Startups bring wealth and play a critical role in job creation. No doubt about it. What is new is that Governments fiercely embrace that idea.
I saw the new Obama Administration initiative Startup America, aimed to "celebrate, inspire, and accelerate high-growth entrepreneurship throughout the nation." The goal is to support new startups and small businesses.
"This coordinated public/private effort brings together an alliance of the country's most innovative entrepreneurs, corporations, universities, foundations, and other leaders..."
It's great that politicians –starting with President Obama and his innovation strategy– notice the importance of entrepreneurship as a source of competitive advantage.
As columnist Greg Sterling said, the defeat of the human Jeopardy champions by IBM's Watson has been a brilliantly engineered commercial for IBM.
The company has already received contracts from Nuance and others after the win.
In a way, IBM's Watson is the perfect search engine Google has been talking about. This "question answering machine" is big step toward a world in which intelligent machines will understand and respond to humans.
IBM researchers and executives have acknowledged that the machine had benefited from the “buzzer factor.”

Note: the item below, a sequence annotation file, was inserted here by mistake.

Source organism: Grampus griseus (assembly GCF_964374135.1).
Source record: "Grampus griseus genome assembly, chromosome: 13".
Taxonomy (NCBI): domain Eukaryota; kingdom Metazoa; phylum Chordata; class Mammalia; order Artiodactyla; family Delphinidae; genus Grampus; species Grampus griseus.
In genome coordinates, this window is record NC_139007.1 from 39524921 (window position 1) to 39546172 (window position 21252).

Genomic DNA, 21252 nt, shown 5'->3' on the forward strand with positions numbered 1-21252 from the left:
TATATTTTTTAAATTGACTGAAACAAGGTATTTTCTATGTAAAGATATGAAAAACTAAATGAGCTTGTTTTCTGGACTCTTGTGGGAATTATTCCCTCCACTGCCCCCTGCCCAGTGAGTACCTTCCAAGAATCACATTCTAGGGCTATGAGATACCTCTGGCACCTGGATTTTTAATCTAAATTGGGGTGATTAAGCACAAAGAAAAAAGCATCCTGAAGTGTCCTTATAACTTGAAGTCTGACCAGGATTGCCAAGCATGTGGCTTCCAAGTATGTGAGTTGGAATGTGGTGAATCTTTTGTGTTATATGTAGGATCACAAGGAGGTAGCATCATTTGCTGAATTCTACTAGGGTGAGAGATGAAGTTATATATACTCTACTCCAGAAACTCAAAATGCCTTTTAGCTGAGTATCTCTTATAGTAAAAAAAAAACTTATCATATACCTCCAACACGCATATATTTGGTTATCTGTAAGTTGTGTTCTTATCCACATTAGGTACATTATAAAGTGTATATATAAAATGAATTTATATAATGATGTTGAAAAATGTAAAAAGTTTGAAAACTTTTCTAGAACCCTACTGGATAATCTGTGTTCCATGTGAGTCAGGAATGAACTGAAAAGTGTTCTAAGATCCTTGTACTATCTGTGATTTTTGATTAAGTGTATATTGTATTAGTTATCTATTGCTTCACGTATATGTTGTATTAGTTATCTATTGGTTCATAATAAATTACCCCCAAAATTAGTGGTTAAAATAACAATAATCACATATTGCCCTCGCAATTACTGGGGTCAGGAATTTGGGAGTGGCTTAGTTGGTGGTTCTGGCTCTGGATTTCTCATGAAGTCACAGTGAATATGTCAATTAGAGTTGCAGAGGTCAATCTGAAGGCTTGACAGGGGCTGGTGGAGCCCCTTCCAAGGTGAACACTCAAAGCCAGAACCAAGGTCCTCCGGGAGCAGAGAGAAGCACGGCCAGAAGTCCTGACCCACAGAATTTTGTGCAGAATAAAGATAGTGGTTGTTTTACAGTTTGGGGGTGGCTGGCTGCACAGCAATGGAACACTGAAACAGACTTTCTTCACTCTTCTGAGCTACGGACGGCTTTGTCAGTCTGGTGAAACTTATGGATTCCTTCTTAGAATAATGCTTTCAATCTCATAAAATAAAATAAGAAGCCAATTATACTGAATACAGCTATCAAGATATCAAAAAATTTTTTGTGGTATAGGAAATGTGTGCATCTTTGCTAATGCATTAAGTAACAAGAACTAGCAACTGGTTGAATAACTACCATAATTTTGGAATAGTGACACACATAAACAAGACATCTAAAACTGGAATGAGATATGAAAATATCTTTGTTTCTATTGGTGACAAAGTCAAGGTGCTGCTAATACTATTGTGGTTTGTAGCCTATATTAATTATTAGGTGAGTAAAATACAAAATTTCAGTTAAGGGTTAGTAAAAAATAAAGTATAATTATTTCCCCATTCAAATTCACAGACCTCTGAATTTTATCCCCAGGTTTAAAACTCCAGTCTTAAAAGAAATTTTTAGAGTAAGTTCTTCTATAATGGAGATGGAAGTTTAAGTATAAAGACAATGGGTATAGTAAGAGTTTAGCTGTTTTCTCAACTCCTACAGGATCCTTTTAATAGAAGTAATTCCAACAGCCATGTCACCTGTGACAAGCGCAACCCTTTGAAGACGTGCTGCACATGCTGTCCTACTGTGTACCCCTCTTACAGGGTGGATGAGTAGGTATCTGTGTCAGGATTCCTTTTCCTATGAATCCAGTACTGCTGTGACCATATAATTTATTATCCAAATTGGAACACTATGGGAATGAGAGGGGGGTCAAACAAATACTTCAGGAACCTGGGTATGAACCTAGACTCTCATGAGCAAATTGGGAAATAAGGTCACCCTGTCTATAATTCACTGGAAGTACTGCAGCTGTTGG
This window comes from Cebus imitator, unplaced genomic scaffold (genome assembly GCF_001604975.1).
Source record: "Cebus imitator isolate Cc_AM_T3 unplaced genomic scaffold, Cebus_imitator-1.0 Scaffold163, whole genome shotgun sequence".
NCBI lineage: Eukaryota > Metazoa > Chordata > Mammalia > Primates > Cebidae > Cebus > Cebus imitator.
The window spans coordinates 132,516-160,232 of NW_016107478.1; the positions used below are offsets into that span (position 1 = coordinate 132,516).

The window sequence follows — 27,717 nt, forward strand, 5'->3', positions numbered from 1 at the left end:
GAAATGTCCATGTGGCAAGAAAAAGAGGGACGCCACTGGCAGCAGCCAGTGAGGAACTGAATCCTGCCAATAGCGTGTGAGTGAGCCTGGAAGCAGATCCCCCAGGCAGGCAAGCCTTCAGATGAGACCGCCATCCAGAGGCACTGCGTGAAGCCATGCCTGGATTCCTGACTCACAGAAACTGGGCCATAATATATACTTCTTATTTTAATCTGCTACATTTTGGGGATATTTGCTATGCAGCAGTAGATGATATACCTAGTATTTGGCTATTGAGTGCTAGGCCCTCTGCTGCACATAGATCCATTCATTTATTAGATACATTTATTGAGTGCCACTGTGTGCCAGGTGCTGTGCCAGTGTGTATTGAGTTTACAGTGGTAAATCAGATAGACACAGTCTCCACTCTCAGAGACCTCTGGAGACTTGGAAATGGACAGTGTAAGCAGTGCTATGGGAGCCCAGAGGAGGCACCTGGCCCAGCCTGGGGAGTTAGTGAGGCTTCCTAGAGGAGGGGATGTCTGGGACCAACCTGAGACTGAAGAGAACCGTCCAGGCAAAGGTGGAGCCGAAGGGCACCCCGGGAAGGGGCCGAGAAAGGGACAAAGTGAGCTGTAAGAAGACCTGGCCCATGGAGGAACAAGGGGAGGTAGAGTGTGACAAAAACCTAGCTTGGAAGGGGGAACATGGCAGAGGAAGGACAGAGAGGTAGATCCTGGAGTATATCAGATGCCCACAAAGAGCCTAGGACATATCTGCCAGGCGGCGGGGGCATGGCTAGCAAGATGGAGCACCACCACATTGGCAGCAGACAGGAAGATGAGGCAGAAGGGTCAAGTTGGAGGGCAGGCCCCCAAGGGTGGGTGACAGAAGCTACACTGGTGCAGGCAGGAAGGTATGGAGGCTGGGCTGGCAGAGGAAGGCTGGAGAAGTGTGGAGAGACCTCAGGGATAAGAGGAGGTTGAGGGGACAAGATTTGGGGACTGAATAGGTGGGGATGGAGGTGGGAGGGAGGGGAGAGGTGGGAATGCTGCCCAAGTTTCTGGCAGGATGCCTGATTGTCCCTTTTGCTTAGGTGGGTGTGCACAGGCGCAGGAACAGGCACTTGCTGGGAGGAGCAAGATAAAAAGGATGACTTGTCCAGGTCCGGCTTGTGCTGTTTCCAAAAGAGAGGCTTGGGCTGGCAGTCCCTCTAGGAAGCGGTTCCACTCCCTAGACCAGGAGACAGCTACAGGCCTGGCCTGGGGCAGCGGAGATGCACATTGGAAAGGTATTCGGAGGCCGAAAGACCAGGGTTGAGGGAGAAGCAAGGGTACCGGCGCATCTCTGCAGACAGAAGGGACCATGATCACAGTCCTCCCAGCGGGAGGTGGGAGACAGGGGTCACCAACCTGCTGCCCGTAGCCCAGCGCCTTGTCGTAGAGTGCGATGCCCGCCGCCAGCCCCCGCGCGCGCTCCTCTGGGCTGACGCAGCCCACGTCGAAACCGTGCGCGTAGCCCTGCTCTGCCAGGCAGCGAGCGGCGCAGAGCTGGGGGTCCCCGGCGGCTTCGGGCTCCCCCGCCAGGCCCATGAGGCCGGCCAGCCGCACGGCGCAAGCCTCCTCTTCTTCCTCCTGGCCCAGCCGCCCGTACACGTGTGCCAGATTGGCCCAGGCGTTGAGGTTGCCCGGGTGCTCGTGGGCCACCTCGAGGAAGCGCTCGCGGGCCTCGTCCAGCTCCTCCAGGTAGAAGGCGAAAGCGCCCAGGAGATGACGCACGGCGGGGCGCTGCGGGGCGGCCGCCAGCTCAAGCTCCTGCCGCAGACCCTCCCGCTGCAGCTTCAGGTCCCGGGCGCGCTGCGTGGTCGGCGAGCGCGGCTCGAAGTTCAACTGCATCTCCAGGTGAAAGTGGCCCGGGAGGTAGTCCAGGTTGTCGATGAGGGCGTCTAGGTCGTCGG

According to eMarketer, Twitter -with 200 million users, $360 million in venture capital and a valuation of $3.7 billion- will earn $150 million in advertising revenue this year, tripling last year's income.
It means that the ads perform well, believe it o nor not.
Advertisers can buy Promoted Tweets, which show up at the top when people search Twitter for certain keywords. They can also buy Promoted Account, so Twitter suggests that relevant users follow their accounts. And Promoted Trends, so their topic of choice shows up in Twitter's list of trending topics. Ads on Twitter are part of the content, not separate from it.
The Huffington Post's skill at using SEO (Search engine optimization) tactics to increase readership and revenues was one of the ways it made itself worth $315 million to AOL –wrote this week Claire Can Miller in The New York Times ("Web words that lure the readers").